Signing off on the 2014 accounts, the European Court of Auditors seemed to lose patience and urged the European Commission to come up with a whole new approach on spending.
“The EU must invest its money better, ” said Vítor Caldeira, president of the European Court of Auditors on Tuesday (10 November), presenting the annual report to the European Parliament.
EU budgetary spending totaled €142.5 billion in 2014 or just around 1% of EU gross national income and represents approximately 2% of total public spending in EU member states.
Even though the Court found the estimated error rate for expenditure at 4.4%, roughly the same level of 2013 (4.5%), it was concerned by the lack of responsiveness to tackle pressing needs, such as the migration crisis.
“Taken together, our audit results over recent years point to a need for a wholly new approach, if the EU budget is to be invested better and more quickly to meet the challenges that Europe now faces,” Caldeira insisted, echoing last year’s remarks.
At the moment, financial backlogs are preventing the EU from using the money effectively. “Greater flexibility is needed in the EU Budget,” Caldeira added.
According to EU auditors, decision-makers must align the budget better with the EU’s long-term strategic priorities and make it more responsive to crisis.
“The EU must ensure its investments match its priorities more closely, simpler rules are framed to achieve results and resources are managed more efficiently,” argued the Court’s president.
European Commission Vice-president responsible for budget Kristalina Georgieva didn’t disagree with the auditors and, speaking in Parliament, she said that the EU executive is already aligning budget with needs.
— Kristalina Georgieva (@KGeorgievaEU) November 10, 2015
Every year the European Commission tables a draft EU budget. It proposes how to distribute the amounts under the different headings according to EU political priorities and within the limits set by the 2014-2020 Multiannual Financial Framework (MFF), the seven-year budget cycle of the EU.
Locked in these limits, the budget lacks flexibility, insist the auditors, urging decision-makers to make the MFF mid-term review scheduled for 2016 a real moment for rethinking the EU budget and inject a dose of common-sense.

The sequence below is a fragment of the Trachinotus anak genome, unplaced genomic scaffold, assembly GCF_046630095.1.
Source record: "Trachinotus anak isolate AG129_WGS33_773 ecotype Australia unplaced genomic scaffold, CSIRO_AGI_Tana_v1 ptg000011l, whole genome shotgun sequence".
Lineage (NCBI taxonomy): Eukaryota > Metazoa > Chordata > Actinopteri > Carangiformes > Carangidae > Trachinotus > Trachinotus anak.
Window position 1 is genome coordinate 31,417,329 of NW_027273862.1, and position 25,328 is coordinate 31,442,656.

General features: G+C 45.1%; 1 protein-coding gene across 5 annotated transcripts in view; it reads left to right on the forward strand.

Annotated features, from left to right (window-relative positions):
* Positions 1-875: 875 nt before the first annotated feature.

Pointing at the inflexible seven-year budget cycle, the auditors are hinting in favour of a system that is more in sync with national budgets, where planning cycles range from three to five years.
“The long planning cycle puts the budget under immense strain,” explained a court spokesperson, adding that as such the EU budget is unfit to tackle unforeseen
challenges—like the migration crisis.
The Court also stressed the importance to ensure transparency for EU policies not directly funded from the EU budget. “New ways of funding EU policies should not put financial risks beyond public scrutiny and audit. That would be short-sighted and may prove counterproductive in the longer term,” stressed the EU auditors.
EU countries’ absorption capacity
A closer look at the revenue and spending per budget area also shows that some countries are struggling to absorb the EU funds they have been allocated.
“The Commission has put funds at the disposal of member states without sufficiently considering their capacity to invest them,” said EU auditors, adding that the backlog of unused funds represents a significant share of overall government spending.
Pointing to the progress of Europe 2020, the EU’s 10-year jobs and growth strategy launched in 2010, the Court slammed the lack of consistency alignment between the two budgetary periods (2007-2013 and 2014-2020). On the other side, member states seem to give inadequate attention to Europe 2020 achievements in partenership agreements and programmes.